There was nothing forced, there was nothing pushed. It was quiet, just great. He loved it. I’ve never seen him so happy, which hurt my feelings [laughs].

Q: When two actors get together, they say it’s no good because one of them is always waiting to answer the phone but your relationship obviously works so well. How do you explain it?

CT: We have different phones, so we don’t have to answer for both phones to ring [laughs].

It’s about the person you’re with. It doesn’t matter what you do. I don’t believe that an artist can’t go out with a banker. It’s about the personal connection, and when you’re with somebody good who is looking out for your best interest and loves you in every possible way, then how can there be a jealousy?

My God, nothing makes me happier in my day to know that he got a good review, or that this movie is getting some really great buzz, or that this is his first film, or that he wrote a script. Those things actually turn me on [laughs].

Q: You are traveling with Stuart to promote this film...

CT: We have traveled nonstop to conventions and tons of film festivals. This has been a six-month effort... Another interesting thing about him... Stuart and Redwood Palms [are distributing the film]. This was a decision that Stuart made, which I thought was incredibly brave for a first-time director, talking about independent filmmaking, because so many people look at this, talking about the business of these films, and they don’t want to touch these films.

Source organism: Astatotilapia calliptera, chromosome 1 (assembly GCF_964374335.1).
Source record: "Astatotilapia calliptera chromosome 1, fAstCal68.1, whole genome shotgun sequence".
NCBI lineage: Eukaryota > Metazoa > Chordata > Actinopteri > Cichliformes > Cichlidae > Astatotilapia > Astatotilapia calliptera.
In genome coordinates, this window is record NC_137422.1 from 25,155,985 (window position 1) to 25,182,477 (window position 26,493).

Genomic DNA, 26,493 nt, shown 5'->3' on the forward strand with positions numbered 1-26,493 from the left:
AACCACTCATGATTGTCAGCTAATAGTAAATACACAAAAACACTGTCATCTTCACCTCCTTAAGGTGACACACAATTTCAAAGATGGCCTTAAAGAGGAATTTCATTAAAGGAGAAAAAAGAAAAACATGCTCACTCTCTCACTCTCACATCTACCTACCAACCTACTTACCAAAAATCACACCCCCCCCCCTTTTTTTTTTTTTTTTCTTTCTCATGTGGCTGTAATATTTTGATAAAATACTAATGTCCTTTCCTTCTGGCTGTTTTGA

So Stuart decided, after he got an offer from ThinkFilms to buy and distribute this film, to basically self-distribute this film though Redwood Palms. Stuart has been working on an amazing grassroots [level]—which is the only way to do it when you only have a dollar fifty.

And the amazing thing is, everywhere we’ve gone, the audience has had this overwhelming emotional reaction, and you know that these people are going to leave that theater and spread the word. It’s the best marketing you can hope for.

Q: And you’re a part of it.

CT: Me and my lover [laughs].

Q: Are you encouraged by the great success of these movies [targeting] women—"Sex and The City" and "Mamma Mia?"

CT: I’m very happy when girls can go and sell movie tickets, always very happy.

Q: You were involved in one of the better Iraq War-based movies, yet like other films based on the war, "In the Valley of Ellah" was “ice” at the box office. Does is worry you about the fate of this film; some say it's a hard sell. Is this a passion project for you?

CT: It’s a badass movie. When I read [the screenplay], I didn’t think, “Independent,” or "What’s the message?" I didn’t think, "Political." I just thought this was a badass movie. I read it and thought, "Jerry Bruckheimer could make this film. This could be a giant blockbuster, and just because we had to do it on, like, a dollar fifty, and none of us got paid, and because it’s in that [indie] category, as we like to label things... But it’s not that kind of film. It’s a badass movie.

Friday, September 5, 2008

Comic Actress Anna Faris Finds Herself In The House Bunny

Feature Interview by Brad Balfour

Thanks to the efforts of comediennes Tina Fey, Amy Poehler, and now, Anna Faris, adult-oriented comedy is no longer a boys club—at least for this year. Though the recent feature "The House Bunny" may lower an IQ or two with its abundant flaunting of T&A, the dopey designs of some radical make-overs, and its fairy-tale story of the good bimbette who embraces the cause of an outre sorority as its house mother and helps them crush their rivals—the uber-popular Sosh sisters of the beautiful and snooty Pi Alphu Mu—prompts both laughs and groans.